Whatever you think of the royal family, Prince Philip’s funeral this week was a reminder of how well the British do big occasions. Even the staunchest republican would surely find it hard not to be moved by the sense of grandeur, the finely crafted theatre of it all, the beautiful solemnity.
In the days since, commentators have been reflecting on the power of ritual to mark significant moments in our lives. They have also lamented the loss of ritual in a deeply informal and individualistic age that resists any loyalty to institutions.
Rituals place us within a community where signs and symbols signify something meaningful. They locate each of us within a story that is larger than ourselves—a story that began before us and will continue beyond us. Importantly, they tell us that we are not alone. Everything does not depend on me!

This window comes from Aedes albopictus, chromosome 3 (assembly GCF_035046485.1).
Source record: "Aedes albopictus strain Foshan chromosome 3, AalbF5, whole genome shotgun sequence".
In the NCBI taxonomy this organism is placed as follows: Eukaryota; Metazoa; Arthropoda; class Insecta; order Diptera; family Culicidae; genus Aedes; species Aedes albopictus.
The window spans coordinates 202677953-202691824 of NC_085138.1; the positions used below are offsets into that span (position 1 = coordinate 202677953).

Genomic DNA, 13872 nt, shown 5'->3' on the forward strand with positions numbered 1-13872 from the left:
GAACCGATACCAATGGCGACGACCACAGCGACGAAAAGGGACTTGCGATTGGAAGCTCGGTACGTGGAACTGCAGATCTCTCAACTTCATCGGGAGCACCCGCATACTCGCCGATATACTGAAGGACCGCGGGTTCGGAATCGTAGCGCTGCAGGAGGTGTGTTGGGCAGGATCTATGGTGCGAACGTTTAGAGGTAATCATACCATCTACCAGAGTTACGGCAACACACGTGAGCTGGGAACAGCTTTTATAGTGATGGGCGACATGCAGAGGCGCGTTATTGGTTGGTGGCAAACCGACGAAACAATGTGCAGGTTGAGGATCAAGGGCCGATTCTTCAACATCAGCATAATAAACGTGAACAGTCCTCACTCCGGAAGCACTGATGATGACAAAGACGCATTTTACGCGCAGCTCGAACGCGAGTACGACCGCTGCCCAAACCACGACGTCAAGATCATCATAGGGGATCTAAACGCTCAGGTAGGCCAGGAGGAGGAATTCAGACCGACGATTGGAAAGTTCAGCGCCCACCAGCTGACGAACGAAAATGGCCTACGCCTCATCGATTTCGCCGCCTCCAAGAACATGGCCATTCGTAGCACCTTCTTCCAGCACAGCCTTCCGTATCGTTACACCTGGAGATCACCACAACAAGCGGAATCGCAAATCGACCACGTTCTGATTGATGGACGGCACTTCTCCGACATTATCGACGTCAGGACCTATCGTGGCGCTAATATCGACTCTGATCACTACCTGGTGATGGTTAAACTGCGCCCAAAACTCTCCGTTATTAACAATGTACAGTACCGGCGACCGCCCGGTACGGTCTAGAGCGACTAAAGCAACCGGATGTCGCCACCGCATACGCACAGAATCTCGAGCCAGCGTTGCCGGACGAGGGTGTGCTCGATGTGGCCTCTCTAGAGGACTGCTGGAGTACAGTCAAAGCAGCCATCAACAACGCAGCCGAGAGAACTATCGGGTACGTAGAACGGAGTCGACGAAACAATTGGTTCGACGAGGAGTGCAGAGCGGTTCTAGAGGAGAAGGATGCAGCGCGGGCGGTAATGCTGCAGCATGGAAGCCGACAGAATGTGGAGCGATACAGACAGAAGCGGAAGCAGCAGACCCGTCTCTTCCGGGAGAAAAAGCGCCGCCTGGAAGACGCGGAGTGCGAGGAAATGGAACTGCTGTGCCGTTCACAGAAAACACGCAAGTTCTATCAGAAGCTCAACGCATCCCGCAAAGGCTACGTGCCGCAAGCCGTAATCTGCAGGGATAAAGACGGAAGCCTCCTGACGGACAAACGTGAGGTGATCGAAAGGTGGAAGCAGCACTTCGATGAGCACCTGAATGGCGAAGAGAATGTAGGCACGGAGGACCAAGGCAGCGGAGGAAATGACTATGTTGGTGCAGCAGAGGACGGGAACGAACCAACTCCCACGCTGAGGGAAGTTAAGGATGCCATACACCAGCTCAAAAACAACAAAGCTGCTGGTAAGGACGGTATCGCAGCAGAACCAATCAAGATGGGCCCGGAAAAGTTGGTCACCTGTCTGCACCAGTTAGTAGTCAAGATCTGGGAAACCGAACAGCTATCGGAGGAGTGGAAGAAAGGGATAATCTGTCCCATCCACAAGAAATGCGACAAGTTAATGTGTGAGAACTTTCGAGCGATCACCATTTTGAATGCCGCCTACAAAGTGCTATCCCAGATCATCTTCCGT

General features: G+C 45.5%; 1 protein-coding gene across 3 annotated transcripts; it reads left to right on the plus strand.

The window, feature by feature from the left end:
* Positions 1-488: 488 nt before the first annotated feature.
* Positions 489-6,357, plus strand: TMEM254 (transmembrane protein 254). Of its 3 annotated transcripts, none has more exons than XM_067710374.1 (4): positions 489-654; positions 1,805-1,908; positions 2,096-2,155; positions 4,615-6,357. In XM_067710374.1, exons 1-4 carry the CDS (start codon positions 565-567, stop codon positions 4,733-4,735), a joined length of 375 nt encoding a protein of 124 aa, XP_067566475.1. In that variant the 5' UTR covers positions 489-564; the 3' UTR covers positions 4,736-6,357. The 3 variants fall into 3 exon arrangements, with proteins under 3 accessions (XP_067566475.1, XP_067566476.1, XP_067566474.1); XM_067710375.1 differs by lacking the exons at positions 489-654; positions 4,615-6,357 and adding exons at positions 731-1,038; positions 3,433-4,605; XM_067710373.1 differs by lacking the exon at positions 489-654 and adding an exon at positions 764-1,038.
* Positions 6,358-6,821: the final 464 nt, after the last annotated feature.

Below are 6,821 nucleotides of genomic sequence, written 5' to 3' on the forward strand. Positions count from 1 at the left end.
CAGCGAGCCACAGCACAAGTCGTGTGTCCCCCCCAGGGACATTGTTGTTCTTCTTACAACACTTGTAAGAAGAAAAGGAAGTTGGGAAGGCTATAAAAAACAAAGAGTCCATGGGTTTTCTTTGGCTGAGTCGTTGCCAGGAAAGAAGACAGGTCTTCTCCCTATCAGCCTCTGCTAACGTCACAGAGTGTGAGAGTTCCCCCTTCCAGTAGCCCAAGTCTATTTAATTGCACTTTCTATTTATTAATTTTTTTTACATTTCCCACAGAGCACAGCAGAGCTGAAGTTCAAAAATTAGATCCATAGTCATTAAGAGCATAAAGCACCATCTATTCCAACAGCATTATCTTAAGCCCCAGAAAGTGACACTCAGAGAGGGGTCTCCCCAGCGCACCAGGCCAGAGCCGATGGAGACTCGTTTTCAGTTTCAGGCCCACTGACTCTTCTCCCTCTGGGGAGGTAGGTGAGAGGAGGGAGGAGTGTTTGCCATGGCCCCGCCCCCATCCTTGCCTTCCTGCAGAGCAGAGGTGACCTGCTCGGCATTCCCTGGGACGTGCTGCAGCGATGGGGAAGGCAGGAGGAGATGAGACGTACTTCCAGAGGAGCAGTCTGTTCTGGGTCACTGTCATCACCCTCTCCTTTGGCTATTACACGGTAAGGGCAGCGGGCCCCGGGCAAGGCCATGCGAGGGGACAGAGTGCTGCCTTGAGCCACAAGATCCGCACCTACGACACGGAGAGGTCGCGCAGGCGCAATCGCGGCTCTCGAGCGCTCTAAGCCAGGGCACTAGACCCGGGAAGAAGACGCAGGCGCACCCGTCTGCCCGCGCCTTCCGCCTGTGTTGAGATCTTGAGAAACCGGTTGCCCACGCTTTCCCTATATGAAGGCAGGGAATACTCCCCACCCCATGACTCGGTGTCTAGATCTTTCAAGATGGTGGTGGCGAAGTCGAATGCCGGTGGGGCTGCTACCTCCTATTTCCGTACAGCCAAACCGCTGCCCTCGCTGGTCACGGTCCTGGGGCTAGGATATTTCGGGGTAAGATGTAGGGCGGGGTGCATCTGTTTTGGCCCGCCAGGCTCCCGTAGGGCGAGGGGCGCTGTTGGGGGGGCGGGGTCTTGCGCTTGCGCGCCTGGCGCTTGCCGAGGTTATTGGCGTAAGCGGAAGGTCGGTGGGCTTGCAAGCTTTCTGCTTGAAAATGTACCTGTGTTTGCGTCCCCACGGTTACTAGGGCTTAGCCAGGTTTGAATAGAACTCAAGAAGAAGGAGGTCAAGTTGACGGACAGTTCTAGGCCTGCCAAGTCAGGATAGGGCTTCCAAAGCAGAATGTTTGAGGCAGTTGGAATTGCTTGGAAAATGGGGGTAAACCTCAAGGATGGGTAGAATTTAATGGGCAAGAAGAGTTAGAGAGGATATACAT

As philosopher James KA Smith writes, “Rituals are not solutions. They don’t fix things. They are how we live with what we can’t fix, channels for facing up to our finitude, the way we try to navigate this vale of tears in the meantime. But precisely for that reason they can also be conduits of hope.”
That hope was unmistakably present in the ceremony at St George’s Chapel and in the old prayer offered by the Archbishop of Canterbury before Prince Philip’s coffin was lowered into the royal vault:
“O eternal God, before whose face the generations rise and pass away … we remember before thee this day Philip, Duke of Edinburgh … to him with all the faithful departed, grant thy peace; Let light perpetual shine upon them; and in thy loving wisdom and almighty power work in them the good purpose of thy perfect will.”